“We do not believe it is a matter of choice,” McGuinness told IM.

This is particularly true of lithium, where the ability to produce battery-grade lithium (lithium carbonate equivalent) is a rarefied technology.

Canada Lithium serves as a good example having chosen to build both its mine site and its processing line simultaneously. There are a number of juniors looking to bring processing facilities online at the same time as their mining operations.

This is also true of titanium dioxide pigment. This pigment processes has very specific requirements as it is mainly produced from just two processes - chloride processing and sulphate processing - and comes from just three main feedstock minerals.

The chloride process is heavily patented, which restricts it to just five major companies, while the sulphate method has a lot of associated environmental issues and does not produce the same high level of pigment produced from the chloride method. As such, there is a distinct niche in the market for new processing technology, which, if implemented successfully, could provide a junior miner with massive demand from pigment end users.

This situation has driven at least two junior miners - Argex Titanium and Cassaforte - to focus on this option and become chemical processors with mineral reserves.

Argex is also finding it beneficial to open the chemical processing side of its production facility before its reserves are ready to feed it. In a further example of vertical integration before production, the company intends to use third-party sources until its own reserves come online. The finished product will be sold straight to paint companies, with a large proportion of it likely to go one of its investors, PPG Industries, one of the world’s largest paint companies.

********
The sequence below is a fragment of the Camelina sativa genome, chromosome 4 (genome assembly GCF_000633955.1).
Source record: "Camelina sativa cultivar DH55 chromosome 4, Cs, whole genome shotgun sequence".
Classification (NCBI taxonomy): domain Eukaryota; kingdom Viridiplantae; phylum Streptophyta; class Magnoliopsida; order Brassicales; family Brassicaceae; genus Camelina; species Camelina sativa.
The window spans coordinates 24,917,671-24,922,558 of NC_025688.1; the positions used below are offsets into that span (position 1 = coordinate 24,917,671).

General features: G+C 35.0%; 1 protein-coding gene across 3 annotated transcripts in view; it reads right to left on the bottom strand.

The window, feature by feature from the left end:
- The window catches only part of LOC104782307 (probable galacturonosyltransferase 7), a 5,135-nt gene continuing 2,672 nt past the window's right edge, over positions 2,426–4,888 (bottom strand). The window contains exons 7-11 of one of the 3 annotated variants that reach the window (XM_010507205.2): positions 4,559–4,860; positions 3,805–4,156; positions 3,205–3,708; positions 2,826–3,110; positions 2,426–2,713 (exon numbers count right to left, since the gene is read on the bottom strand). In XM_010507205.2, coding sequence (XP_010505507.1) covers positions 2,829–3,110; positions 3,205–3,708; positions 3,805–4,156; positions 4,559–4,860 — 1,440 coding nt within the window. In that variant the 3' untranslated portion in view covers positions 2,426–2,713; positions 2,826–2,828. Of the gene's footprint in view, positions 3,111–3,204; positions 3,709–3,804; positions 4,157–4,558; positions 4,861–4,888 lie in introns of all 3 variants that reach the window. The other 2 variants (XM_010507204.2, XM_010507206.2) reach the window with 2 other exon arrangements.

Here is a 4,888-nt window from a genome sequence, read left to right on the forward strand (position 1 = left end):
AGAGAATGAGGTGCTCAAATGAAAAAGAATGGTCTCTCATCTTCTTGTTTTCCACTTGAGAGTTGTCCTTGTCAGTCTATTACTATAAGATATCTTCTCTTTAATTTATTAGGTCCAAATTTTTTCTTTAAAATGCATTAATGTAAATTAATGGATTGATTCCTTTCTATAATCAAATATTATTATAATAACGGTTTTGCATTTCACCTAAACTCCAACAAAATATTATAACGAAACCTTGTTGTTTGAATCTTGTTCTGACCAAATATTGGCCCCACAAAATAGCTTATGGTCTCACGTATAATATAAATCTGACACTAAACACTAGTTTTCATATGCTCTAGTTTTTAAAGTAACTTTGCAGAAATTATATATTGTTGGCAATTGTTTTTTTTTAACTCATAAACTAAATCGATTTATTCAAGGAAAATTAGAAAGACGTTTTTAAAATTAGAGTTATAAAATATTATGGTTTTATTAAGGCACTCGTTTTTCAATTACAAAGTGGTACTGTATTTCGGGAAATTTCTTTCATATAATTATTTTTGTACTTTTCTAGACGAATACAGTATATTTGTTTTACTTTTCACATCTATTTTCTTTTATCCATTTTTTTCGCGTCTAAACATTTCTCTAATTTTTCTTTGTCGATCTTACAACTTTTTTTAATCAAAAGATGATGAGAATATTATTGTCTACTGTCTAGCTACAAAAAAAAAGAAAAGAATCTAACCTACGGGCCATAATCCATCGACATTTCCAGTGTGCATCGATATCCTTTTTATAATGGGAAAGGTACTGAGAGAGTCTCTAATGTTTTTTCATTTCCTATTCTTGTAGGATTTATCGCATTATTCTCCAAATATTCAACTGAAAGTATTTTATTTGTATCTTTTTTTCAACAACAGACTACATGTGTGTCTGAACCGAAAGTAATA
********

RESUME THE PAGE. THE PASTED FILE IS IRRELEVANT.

While this phenomenon is seen in a number of other industries, where the necessity of this lack of technology is most evident is in the rare earths industries.

“There is no separation capacity in the western world that can take and process the [mixed rare earths] concentrate,” said McGuinness.

“There are several juniors out there proposing to go to a concentrate stage only, [but] we believe this is a fundamentally flawed business model,” he added.

Western rare earths consumers are also seeking a stable rare earths supply chain, so any supply chain that uses Chinese processing is of limited appeal.

Capturing the margin

The most important reason why any junior miner would choose to integrate vertically before entering production is, of course, money.

Bonnell describes the evolution of Argex as a vertically integrated entity as inevitable because of “the increased margin from selling a finished product as opposed to a raw material”.

This, too, is true in the rare earths industry.

“Every time you pass a processing threshold (...), whether it is physical beneficiation or as far along as separation, you enjoy a revenue uplift,” Mark McDonald, Ucore vice president of business development, told IM.